Liverpool have quite literally become their own worst enemy

Date published: Saturday 17th August 2019 5:18

Having just fallen victim to the most one-sided FA Cup final in modern history, it felt a little perverse for Javi Gracia to be sharing his thoughts on how to beat Manchester City. You wouldn’t ask for financial advice from someone who has recently been declared bankrupt, nor would you interrogate a bumbling police officer as to how he would prevent a massacre.

“In this moment everyone is really sad,” the Watford manager began, as if to drive the point home. “But we knew beforehand we had to play the perfect game.”

The Spaniard would go on to point out how his side had “created the best chance”, one Roberto Pereyra failed to capitalise upon with the scores level at Wembley. “Maybe scoring that – you need to take any opportunity – was key but after that, they were really good.”

City’s domestic Treble would be emphatically secured with six unanswered goals thereafter, with Watford seemingly powerless to stop the tornado. But if Gracia was ever asked the same question about Liverpool, against whom his Premier League aggregate score over three games is 0-13, his answer would be strikingly similar.

Those quotes would not have looked out of place at a Ralph Hasenhuttl presser on Saturday. The hosts were the better side in the first half, Che Adams was presented with the best chance at 0-0, yet both teams repeated their opening results. A second consecutive defeat for Southampton offered infinitely more hope than the first, while Liverpool’s victory was by half the deficit they enjoyed against Norwich, yet twice as impressive.

Ten of Jurgen Klopp’s starting XI played at least 45 minutes in Turkey as Wednesday evening ticked over into Thursday morning. Eight played at least an hour, six featured for 90 minutes and four the full 120. That, combined with the injury-enforced loss of James Milner for almost ten first-half minutes, saw Southampton dominate early proceedings.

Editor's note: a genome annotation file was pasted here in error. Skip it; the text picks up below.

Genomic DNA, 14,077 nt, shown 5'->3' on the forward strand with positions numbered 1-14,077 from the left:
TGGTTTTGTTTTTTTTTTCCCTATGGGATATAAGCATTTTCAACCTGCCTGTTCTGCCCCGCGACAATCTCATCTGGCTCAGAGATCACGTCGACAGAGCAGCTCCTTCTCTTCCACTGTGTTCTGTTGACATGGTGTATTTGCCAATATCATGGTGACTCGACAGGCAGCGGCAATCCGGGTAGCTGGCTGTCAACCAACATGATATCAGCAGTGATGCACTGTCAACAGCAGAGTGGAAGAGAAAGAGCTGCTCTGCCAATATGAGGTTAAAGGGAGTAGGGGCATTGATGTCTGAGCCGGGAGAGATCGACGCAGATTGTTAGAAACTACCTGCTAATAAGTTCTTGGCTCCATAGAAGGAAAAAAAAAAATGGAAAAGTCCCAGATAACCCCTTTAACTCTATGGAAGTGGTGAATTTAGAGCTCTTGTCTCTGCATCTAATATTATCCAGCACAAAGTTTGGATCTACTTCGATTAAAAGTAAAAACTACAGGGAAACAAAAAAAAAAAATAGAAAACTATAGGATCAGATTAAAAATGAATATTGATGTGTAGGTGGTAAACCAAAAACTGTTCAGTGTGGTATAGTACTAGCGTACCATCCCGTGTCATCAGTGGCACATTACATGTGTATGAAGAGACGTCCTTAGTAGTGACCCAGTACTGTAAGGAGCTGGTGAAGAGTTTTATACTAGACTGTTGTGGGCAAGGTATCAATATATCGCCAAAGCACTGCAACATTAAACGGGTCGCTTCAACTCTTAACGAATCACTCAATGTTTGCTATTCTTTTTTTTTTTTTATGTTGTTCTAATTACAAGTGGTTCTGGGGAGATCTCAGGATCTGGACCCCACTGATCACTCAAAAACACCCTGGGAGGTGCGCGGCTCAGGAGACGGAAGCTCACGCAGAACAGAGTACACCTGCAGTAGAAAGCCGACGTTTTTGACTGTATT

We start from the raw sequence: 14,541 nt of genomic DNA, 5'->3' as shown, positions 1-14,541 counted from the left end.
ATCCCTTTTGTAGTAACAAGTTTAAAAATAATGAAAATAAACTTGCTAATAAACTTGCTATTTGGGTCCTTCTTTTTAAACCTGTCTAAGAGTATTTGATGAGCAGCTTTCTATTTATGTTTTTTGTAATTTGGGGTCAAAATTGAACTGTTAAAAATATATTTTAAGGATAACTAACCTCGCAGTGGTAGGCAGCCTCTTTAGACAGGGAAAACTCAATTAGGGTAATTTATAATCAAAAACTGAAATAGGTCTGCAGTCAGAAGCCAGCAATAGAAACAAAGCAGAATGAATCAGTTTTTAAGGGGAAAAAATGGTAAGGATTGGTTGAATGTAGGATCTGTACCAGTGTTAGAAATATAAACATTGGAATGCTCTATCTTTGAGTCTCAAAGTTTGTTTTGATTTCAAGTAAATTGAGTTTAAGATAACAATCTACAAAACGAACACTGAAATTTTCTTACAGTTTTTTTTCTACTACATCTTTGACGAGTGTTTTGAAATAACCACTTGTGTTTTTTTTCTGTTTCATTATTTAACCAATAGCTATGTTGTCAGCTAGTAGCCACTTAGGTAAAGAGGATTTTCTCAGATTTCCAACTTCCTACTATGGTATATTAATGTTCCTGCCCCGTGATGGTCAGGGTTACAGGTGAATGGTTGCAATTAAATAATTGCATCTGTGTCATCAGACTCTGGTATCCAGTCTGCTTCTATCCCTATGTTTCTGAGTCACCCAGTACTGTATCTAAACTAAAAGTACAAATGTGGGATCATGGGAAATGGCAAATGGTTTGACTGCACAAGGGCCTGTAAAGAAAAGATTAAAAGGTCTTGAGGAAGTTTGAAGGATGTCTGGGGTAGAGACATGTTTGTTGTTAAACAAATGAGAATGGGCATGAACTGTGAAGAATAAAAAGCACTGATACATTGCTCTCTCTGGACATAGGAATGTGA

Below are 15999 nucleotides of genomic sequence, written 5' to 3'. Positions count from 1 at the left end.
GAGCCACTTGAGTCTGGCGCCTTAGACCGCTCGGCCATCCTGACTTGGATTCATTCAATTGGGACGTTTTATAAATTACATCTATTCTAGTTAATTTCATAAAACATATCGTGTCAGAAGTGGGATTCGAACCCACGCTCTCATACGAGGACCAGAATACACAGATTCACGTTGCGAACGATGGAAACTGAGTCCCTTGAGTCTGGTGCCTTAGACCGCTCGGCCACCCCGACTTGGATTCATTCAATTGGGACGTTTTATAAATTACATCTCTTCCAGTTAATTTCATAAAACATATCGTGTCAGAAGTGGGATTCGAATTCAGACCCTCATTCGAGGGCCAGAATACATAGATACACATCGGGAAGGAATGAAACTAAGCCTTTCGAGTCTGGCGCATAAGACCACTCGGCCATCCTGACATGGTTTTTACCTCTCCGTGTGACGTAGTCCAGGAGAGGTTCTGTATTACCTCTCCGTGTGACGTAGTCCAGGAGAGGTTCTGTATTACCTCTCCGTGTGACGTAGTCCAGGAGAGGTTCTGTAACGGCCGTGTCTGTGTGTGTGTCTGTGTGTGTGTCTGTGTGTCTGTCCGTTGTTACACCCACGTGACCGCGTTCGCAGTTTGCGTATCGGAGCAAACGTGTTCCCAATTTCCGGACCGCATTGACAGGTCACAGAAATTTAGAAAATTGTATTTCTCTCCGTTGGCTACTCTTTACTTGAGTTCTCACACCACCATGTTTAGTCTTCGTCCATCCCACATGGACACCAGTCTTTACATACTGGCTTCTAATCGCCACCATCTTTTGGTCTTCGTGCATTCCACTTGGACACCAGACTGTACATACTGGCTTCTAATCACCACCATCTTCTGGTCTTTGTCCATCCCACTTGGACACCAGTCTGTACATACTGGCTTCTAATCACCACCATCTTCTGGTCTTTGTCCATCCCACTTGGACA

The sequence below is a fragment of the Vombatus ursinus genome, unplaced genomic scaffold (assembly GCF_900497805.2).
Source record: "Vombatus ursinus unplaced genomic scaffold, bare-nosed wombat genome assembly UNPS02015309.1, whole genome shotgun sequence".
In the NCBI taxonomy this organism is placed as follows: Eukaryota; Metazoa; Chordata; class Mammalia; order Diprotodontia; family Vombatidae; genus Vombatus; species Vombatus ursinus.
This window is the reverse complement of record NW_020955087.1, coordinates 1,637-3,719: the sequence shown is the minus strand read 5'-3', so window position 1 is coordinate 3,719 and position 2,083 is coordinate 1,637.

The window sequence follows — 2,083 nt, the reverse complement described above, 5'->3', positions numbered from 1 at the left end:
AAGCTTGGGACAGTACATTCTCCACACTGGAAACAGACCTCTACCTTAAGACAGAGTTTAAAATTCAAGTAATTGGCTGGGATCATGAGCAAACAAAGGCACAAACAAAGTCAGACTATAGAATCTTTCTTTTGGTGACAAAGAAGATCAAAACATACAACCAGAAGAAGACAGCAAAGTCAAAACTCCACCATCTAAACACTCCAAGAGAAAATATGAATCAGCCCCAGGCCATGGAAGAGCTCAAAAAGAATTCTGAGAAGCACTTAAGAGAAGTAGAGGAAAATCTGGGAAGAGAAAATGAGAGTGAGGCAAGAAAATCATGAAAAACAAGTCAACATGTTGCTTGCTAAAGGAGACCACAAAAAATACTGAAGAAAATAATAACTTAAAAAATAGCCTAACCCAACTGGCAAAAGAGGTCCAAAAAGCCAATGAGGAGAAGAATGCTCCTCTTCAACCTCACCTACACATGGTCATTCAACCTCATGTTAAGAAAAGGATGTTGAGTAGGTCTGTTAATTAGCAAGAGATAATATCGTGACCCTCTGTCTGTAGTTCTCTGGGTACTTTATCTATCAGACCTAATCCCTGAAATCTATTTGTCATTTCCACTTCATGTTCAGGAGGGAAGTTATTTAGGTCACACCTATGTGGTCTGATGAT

For 20 minutes between Alex Oxlade-Chamberlain’s scuffed effort and Mo Salah’s wayward strike, Liverpool failed to have a single shot of any kind. Southampton, in that time, had three. Were it not for Adrian’s point-blank save from Maya Yoshida’s header, they would have led.

But Saints, as with Watford against City three months ago, failed to capitalise. Liverpool hardly improved when Milner returned from treatment for a head injury to restore parity – Adams had two gilt-edged opportunities soon after – but they did more than enough.

Sadio Mane’s opener in stoppage time was impeccable. His work to create the second for Roberto Firmino on 71 minutes was vital. Save for Oriol Romeu’s first-half performance, he was the only thing separating these two sides.

But what a thing. While Salah is the most obvious treasure, Barcelona and Real Madrid really ought to be digging deep for Mane. The sensational strike on the edge of the area summed up his silk; the press, tackle and pass for Firmino’s goal encapsulated his steel.

Southampton did take their chance, but by the point it was too late. James Ward-Prowse had already given Adrian one warning with regards to his slow release of possession in the first half, and Danny Ings would make sure he got the message. The former Liverpool striker really ought to have equalised soon after, but Gracia’s statement that “you need to take any opportunity” against this calibre of opposition rang true. The hosts were good, perhaps even great, yet that was still not enough against an under-par Liverpool.

Klopp will not be pleased with how permeable his defence has looked, how sloppy his side have been in these opening weeks. The caveat of a season that has already taken them through three competitions and two countries will only last so long. But this was a record-equalling 11th consecutive Premier League win: City are in for a fight.

That they do not look as impervious and unerring as their title rivals is understandable. City are the well-oiled machine to Liverpool’s more emotional human hybrid. But if you can’t beat them – even by a single point – join them. The Premier League now hosts two teams who opponents have to “play the perfect game” to beat.

Matt Stead

 

More Related Articles